Scotch Cap Light

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Scotch Cap Light
1950 lighthouse
LocationUnimak Island
United States
Coordinates54°23′40″N 164°44′41″W / 54.39444°N 164.74472°W / 54.39444; -164.74472Coordinates: 54°23′40″N 164°44′41″W / 54.39444°N 164.74472°W / 54.39444; -164.74472
Constructed1903 (first)
1940 (second)
1950 (third)
Constructionmetal skeletal tower (current)
wooden tower (first)
concrete tower (second)
masonry building with short tower on the roof (third)
Height26 feet (7.9 m)
Shapesquare pyramidal skeletal tower with balcony and light (current)
octagonal tower (first)
square tower (second)
short tower with light (third)
Power sourcesolar power Edit this on Wikidata
OperatorUnited States Coast Guard[1]


First litdate n/a (current)
Focal height110 feet (34 m)
LensThird-order Fresnel lens
CharacteristicFl W 6s.

The Scotch Cap Light is a lighthouse located on the southwest corner of Unimak Island in Alaska. It was the first station established on the outside coast of Alaska.


In 1903, the Scotch Cap Light was built. The original lighthouse was a 45-foot (14 meter) wood tower on an octagonal wood building. According to the Coast Guard Historian's Office, the lighthouse was witness to several ship wrecks.[4]

In 1909, the cannery supply ship Columbia wrecked. The 194 crew members were guests of the keepers for two weeks before a rescue ship could remove them. In 1930, the Japanese freighter Koshun Maru became lost in a snowstorm and beached near the light. In 1940, a new concrete reinforced lighthouse and fog-signal building was erected near the site of the original lighthouse. In 1942, the Russian freighter Turksib wrecked near the station. The 60 survivors lived at the station for several weeks because rough seas prevented a rescue ship from reaching the station.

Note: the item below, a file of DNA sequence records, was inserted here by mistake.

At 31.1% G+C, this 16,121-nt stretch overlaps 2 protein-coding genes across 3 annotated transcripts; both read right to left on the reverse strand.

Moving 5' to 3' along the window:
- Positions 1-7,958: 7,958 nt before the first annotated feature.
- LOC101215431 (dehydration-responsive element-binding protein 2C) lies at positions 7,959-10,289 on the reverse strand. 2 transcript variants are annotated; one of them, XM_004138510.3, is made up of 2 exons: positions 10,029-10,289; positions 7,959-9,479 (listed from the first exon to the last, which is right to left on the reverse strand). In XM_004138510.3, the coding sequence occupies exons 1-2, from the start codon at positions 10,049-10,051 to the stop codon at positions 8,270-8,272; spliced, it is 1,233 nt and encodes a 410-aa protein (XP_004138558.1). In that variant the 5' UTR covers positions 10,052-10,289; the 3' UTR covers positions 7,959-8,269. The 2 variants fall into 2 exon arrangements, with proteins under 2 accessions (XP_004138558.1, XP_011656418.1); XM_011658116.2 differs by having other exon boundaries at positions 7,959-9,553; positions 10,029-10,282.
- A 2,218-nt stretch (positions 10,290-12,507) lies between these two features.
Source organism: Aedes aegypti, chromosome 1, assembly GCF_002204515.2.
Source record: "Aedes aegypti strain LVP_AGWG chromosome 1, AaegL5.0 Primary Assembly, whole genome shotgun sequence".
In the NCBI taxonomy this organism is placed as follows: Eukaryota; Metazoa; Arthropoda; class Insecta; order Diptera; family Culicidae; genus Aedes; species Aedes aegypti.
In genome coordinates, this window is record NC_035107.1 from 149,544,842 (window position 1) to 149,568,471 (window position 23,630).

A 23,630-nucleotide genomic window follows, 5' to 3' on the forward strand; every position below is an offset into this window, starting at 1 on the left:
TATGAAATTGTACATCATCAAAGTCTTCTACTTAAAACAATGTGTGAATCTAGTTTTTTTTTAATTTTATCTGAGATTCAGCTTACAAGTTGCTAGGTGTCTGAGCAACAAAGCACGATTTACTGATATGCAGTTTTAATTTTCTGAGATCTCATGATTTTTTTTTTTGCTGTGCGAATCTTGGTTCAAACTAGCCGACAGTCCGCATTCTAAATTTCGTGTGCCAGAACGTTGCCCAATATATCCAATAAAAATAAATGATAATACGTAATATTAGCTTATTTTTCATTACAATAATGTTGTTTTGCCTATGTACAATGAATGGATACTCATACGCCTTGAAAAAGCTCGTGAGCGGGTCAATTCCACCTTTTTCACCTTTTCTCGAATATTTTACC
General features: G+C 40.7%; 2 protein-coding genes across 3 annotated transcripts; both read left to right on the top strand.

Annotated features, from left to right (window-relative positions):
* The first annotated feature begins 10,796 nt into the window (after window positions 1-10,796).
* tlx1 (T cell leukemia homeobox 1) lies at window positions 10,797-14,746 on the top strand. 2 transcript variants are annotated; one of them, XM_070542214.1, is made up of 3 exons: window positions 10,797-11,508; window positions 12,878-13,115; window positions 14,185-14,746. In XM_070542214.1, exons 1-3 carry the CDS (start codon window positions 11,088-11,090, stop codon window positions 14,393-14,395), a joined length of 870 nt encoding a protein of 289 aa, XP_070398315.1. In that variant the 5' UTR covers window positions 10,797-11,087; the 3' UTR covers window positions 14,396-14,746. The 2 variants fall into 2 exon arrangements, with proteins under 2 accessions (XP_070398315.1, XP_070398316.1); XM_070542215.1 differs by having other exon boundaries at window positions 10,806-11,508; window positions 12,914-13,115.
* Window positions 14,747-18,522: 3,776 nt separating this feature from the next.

The 1940 aid to navigation was the "twin" of the Sand Hills Light in Michigan's Keweenaw Peninsula, replicating much of its design.[5]

On April 1, 1946, the station was destroyed by a massive tsunami created by a powerful earthquake.[6][7] The entire five-man crew was killed. This was the worst disaster to ever befall a land-based Coast Guard light station.[8][9] Keeper-class cutter USCGC Anthony Petit (WLM-558), based in Ketchikan, Alaska, is named in honor of the fallen lighthouse keeper.[10]

In 1946, in the wake of the tsunami disaster, a temporary unwatched light was established. The new permanent structure was completed in the early 1950s, and the temporary light was discontinued. The lighthouse was automated in 1971. A skeletal tower replaced the 1950s structure, and the fog signal was discontinued.[4]


See also[edit]


  1. ^ Rowlett, Russ. "Lighthouses of Alaska". The Lighthouse Directory. University of North Carolina at Chapel Hill. Retrieved 2016-06-08.
  2. ^ Alaska Historic Light Station Information & Photography United States Coast Guard. Retrieved 8 June 2016
  3. ^ Scotch Cape Light Lighthouse Explorer. Retrieved 8 June 2016
  4. ^ a b "Historic Light Station Information and Photography: Alaska" (PDF). United States Coast Guard Historian's Office. Retrieved 2008-10-26.
  5. ^ Sand Hills Light Bed and Breakfast, Exploring the North.
  6. ^ DrGeorgePC website with photos
  7. ^ Baker, James, "Tsunami at Scotch Cap", March 2005, Lighthouse Digest.
  8. ^ Dennis, Dowling. "The Demise Of Scotch Cap Light Station". Archived from the original on 19 March 2009. Retrieved 19 November 2009.
  9. ^ Rowlett, Russ. "Lighthouses of Alaska". The Lighthouse Directory. University of North Carolina at Chapel Hill.
  10. ^ U.S.C.G.C. Anthony Petit.

External links[edit]